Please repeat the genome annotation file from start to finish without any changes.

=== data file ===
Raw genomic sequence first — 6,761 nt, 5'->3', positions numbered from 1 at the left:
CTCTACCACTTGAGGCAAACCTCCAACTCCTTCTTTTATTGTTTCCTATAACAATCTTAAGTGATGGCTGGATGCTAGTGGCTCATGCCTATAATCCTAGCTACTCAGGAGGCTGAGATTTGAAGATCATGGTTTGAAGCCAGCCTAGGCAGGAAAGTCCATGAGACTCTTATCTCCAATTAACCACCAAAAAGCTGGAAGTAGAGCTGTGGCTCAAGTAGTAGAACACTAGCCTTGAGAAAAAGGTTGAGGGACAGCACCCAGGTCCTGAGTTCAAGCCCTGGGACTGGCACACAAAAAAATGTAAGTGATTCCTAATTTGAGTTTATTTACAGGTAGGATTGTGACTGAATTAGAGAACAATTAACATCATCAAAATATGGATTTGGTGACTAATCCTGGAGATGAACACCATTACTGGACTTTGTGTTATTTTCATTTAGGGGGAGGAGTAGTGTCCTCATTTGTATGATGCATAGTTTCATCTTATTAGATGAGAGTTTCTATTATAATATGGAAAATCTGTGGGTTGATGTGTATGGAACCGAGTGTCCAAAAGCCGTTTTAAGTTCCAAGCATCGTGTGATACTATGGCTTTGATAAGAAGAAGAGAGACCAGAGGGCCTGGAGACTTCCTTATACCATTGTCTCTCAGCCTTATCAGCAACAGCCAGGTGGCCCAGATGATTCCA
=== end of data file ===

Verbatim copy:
Raw genomic sequence first — 6,761 nt, 5'->3', positions numbered from 1 at the left:
CTCTACCACTTGAGGCAAACCTCCAACTCCTTCTTTTATTGTTTCCTATAACAATCTTAAGTGATGGCTGGATGCTAGTGGCTCATGCCTATAATCCTAGCTACTCAGGAGGCTGAGATTTGAAGATCATGGTTTGAAGCCAGCCTAGGCAGGAAAGTCCATGAGACTCTTATCTCCAATTAACCACCAAAAAGCTGGAAGTAGAGCTGTGGCTCAAGTAGTAGAACACTAGCCTTGAGAAAAAGGTTGAGGGACAGCACCCAGGTCCTGAGTTCAAGCCCTGGGACTGGCACACAAAAAAATGTAAGTGATTCCTAATTTGAGTTTATTTACAGGTAGGATTGTGACTGAATTAGAGAACAATTAACATCATCAAAATATGGATTTGGTGACTAATCCTGGAGATGAACACCATTACTGGACTTTGTGTTATTTTCATTTAGGGGGAGGAGTAGTGTCCTCATTTGTATGATGCATAGTTTCATCTTATTAGATGAGAGTTTCTATTATAATATGGAAAATCTGTGGGTTGATGTGTATGGAACCGAGTGTCCAAAAGCCGTTTTAAGTTCCAAGCATCGTGTGATACTATGGCTTTGATAAGAAGAAGAGAGACCAGAGGGCCTGGAGACTTCCTTATACCATTGTCTCTCAGCCTTATCAGCAACAGCCAGGTGGCCCAGATGATTCCA